While credit monitoring services can do a lot, what they can’t do is prevent identity theft or fraud completely. Yes, they will alert users to potential fraud or if they notice something fishy, but it is up to the user to take the next step and fix the issues. Credit monitoring cannot keep your information safe from all data breaches across the web. It also cannot report fraud or automatically freeze your credit for you. Credit monitoring services also do not manage your bank accounts, meaning if someone steals directly from you it may not alert you to the change. Credit monitoring services also cannot fix credit reporting issues. Again, that hard work is up to you. 

How Much Does Credit Monitoring Cost?

While reviewing credit monitoring services, you may want to consider not just cost but also how they can help with your specific needs. There are both free and paid credit monitoring services. Free credit monitoring services will give you the basics, like any hard inquiries and new accounts opened in your name. You can take a DIY approach in checking credit reports and scores.Paid credit monitoring services may include everything from fraud protection to analysis of your social media profiles. 

Paid Versions

Experian®  offers a CreditWorks℠ Premium option at $24.99 per month. With the premium plan, users get a daily update of their FICO score and Experian credit report; monthly credit reports from Experian, Equifax®, and TransUnion®; identity theft insurance; and alerts on credit inquiries.LifeLock™ offers a basic service at $99.48 a year for the first year that comes with similar credit monitoring services as well as stolen-fund reimbursement of up to $25,000. Identity Guard® provides alerts of changes by all three credit bureaus, provides a monthly credit score, offers a service to sweep your social media channels to assess your online image, and more. Its basic service is $15.99 a month. As for credit scores, you can purchase yours from the three credit bureaus or from FICO.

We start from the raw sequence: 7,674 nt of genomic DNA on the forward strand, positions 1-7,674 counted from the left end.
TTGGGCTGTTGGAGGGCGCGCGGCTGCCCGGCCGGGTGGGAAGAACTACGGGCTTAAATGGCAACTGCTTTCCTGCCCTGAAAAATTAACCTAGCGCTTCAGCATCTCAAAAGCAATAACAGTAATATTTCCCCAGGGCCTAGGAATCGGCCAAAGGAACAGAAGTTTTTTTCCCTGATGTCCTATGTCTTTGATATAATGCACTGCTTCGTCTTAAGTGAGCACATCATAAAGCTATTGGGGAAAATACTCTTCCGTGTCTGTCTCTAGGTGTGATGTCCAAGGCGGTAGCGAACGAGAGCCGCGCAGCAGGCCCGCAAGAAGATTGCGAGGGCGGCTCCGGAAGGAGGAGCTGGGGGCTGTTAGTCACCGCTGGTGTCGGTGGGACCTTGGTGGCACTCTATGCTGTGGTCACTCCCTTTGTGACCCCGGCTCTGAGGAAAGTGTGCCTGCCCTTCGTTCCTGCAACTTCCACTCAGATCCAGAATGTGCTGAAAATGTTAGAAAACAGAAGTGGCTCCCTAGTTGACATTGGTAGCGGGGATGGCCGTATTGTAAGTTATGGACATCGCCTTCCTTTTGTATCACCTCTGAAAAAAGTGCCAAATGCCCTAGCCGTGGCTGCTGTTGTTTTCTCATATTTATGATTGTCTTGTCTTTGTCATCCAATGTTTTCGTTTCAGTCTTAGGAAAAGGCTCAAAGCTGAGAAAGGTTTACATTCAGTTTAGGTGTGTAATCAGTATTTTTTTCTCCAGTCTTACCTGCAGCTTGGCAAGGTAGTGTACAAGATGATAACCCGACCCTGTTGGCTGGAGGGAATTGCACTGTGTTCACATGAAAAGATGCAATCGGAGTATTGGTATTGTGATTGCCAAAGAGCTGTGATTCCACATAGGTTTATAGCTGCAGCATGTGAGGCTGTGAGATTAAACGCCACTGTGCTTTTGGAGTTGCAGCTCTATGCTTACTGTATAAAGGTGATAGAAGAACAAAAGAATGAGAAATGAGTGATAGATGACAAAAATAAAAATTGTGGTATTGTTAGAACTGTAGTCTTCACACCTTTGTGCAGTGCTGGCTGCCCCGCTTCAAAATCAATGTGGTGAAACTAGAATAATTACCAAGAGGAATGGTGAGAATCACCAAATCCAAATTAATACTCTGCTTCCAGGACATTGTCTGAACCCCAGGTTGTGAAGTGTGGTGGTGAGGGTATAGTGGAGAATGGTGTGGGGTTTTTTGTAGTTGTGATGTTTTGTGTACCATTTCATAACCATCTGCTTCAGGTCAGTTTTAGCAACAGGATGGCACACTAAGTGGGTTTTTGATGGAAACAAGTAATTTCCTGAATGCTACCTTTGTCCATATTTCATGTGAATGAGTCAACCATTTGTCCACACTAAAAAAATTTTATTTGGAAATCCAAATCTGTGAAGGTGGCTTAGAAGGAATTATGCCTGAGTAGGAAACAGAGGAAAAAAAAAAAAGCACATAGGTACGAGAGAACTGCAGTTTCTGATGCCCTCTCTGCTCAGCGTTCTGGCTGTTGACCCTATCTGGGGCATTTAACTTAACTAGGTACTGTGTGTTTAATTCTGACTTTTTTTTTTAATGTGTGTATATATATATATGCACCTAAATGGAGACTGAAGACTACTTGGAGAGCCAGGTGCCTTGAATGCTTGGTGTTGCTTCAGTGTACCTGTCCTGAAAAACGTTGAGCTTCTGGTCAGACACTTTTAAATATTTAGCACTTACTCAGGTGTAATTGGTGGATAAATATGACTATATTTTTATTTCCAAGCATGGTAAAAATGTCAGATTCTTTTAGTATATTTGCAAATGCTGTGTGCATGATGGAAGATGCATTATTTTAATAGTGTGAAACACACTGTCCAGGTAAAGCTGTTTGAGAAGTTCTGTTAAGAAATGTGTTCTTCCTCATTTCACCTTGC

Free Versions

Although the paid versions come with a lot of bells and whistles, sometimes you just want the basics. Luckily, there are a number of free routes to credit reports and scores. Experian’s CreditWorks℠ Basic version will provide your FICO score and Experian credit report monthly.SoFi Relay (available on desktop or mobile) offers weekly credit score updates, money tracking, and spending breakdowns at no cost.Anyone can go to annualcreditreport.com, the federally authorized source, to get free credit reports once a year from each of the three credit bureaus. It’s a good way to get an annual snapshot of your finances, though some financial experts advise checking your credit reports monthly.You may be able to get your credit score from your financial institution, lender, or credit card company on a statement or on your online account. You can also use a free credit scoring site.

The Takeaway

Monitoring your credit is important for maintaining your financial health and ensuring that your data has not been breached. How much is credit monitoring? It starts at no cost. Paid services may monitor an array of personal details and provide fraud protection.While you’re thinking about all things credit, maybe it’s time for a new credit card.Explore the options, tailored to your credit rating, at Lantern. 
The tips provided on this website are of a general nature and do not take into account your specific objectives, financial situation, and needs. You should always consider their appropriateness given your own circumstances.SOLC0421055

About the Author

Stacey Leasca

Stacey Leasca

Stacey Leasca is a personal finance, lifestyle, and travel journalist. Her writing, photos, and videos have appeared in The Los Angeles Times, Travel + Leisure, TIME, Glamour, Men's Journal, and many more. You'll usually find her in an airport or hunting for waves somewhere in the ocean.